The results of the HIV Prevention Trials Network 052 (ClinicalTrials.gov number, NCT00074581) study were released this past May, 30 years after the first publication about U.S. cases of what would come to be called AIDS. The new study's stunning results — earlier treatment of human immunodeficiency virus (HIV) infection leads to a 96% reduction in the risk of HIV transmission within sero-discordant couples — will influence guidelines in the direction of even earlier initiation of anti-retroviral therapy. The notions of “test and treat” and “treatment as prevention” come as no surprise to anyone who has been involved in the fields of prevention of mother-to-child transmission of HIV and paediatric HIV care. This paper discusses the state of treatment options for children with HIV in low- and middle-income countries, including the barriers to prevention, such as low antenatal care attendance particularly in rural areas; lack of access HIV testing for most pregnant women; insufficient access to optimal anti-retroviral prophylaxis or therapy; and uncommon alternatives to breast-feeding. It also discusses the involvement of the Drugs for Neglected Diseases initiative (DNDi) on the prevention and the fight against HIV infection in children in low- and middle-income countries.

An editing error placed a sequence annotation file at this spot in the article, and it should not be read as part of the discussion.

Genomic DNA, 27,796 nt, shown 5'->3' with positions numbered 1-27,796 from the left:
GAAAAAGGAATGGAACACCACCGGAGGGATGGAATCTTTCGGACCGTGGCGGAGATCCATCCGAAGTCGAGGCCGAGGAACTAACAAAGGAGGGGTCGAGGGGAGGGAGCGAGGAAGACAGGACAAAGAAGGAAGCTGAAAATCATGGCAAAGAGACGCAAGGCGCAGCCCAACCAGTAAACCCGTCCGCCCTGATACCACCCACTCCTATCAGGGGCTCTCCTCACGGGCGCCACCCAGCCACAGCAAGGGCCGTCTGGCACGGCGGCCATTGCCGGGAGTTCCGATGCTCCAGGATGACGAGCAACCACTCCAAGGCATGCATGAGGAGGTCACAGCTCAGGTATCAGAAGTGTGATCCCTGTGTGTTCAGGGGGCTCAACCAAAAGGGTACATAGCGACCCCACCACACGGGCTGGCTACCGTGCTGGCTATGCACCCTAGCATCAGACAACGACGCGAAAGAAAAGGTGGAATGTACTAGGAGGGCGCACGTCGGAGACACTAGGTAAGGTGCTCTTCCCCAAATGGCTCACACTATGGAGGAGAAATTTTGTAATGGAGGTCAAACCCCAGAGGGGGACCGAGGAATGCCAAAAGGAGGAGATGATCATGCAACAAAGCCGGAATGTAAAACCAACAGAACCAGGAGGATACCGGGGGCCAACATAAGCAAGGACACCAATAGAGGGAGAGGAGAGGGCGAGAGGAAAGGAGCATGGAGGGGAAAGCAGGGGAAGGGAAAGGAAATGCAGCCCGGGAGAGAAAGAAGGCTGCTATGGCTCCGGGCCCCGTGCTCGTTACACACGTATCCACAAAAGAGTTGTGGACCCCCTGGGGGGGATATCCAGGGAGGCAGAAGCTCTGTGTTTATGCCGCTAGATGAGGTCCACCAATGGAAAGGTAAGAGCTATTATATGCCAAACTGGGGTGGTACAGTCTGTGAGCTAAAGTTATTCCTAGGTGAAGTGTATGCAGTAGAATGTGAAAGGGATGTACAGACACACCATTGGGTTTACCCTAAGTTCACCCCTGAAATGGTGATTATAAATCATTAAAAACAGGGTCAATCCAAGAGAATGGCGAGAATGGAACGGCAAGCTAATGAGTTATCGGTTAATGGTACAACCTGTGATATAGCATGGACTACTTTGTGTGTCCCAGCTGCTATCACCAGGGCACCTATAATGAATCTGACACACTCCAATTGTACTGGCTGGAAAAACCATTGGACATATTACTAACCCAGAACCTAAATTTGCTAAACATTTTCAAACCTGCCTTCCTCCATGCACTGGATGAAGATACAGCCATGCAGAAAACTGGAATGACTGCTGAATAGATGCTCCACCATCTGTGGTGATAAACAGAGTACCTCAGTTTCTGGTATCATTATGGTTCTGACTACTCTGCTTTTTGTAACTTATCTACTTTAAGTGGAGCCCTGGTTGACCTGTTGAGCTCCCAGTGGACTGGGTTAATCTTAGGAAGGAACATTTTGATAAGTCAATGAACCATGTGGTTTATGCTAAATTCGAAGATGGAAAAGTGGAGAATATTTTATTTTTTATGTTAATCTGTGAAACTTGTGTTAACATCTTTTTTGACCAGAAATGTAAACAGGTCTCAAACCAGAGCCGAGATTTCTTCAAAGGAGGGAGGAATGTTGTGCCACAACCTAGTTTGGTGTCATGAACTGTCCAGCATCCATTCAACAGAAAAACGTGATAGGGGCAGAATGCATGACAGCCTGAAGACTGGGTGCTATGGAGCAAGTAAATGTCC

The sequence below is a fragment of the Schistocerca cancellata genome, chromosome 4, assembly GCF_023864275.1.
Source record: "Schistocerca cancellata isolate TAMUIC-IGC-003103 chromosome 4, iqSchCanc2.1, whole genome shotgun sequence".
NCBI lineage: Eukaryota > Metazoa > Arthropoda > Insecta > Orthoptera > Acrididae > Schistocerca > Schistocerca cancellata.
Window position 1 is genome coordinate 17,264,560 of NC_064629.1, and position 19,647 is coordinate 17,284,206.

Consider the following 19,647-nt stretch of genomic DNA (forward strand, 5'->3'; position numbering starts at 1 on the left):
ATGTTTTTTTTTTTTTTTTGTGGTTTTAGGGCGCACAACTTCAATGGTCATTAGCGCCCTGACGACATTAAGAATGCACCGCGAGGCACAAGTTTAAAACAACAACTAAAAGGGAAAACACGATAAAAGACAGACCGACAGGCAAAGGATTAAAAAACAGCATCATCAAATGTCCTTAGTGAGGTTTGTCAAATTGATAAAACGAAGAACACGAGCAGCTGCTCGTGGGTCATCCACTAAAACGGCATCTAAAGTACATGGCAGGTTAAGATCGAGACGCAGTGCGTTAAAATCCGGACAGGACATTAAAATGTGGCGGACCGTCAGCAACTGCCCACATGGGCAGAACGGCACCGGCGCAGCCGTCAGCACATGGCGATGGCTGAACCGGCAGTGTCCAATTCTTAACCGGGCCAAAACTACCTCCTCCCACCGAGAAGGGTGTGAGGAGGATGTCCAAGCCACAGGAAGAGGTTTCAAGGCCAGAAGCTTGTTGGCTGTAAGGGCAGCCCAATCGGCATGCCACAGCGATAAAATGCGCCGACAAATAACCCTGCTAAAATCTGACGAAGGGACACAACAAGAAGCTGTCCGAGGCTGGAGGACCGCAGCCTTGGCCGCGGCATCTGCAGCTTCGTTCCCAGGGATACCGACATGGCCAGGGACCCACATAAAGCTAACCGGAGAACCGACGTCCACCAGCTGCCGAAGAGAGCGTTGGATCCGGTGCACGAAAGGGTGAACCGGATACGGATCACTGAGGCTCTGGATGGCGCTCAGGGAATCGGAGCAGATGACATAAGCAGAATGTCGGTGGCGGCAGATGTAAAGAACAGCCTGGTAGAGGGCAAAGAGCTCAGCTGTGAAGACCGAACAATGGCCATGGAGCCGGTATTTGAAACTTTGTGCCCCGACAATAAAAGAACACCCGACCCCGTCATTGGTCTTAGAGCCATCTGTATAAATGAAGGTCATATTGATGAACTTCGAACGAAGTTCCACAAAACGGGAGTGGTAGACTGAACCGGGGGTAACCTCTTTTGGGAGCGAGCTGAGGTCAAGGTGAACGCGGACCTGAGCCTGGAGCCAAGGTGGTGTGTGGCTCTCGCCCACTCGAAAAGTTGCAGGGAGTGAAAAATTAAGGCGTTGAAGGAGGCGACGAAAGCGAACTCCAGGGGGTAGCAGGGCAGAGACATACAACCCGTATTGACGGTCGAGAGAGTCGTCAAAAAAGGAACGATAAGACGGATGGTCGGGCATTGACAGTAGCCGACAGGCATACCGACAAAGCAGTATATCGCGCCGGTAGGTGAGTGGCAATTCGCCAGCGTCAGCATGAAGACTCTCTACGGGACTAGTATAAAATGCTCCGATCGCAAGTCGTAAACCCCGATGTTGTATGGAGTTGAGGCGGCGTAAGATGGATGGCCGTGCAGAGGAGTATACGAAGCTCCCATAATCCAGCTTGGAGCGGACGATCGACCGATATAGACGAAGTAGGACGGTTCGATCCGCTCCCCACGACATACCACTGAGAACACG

Lallemant, M.; Chang, S.; Cohen, R.; Pecoul, B. Pediatric HIV— A Neglected Disease? New England Journal of Medicine (2011) 365 (7) 581-583.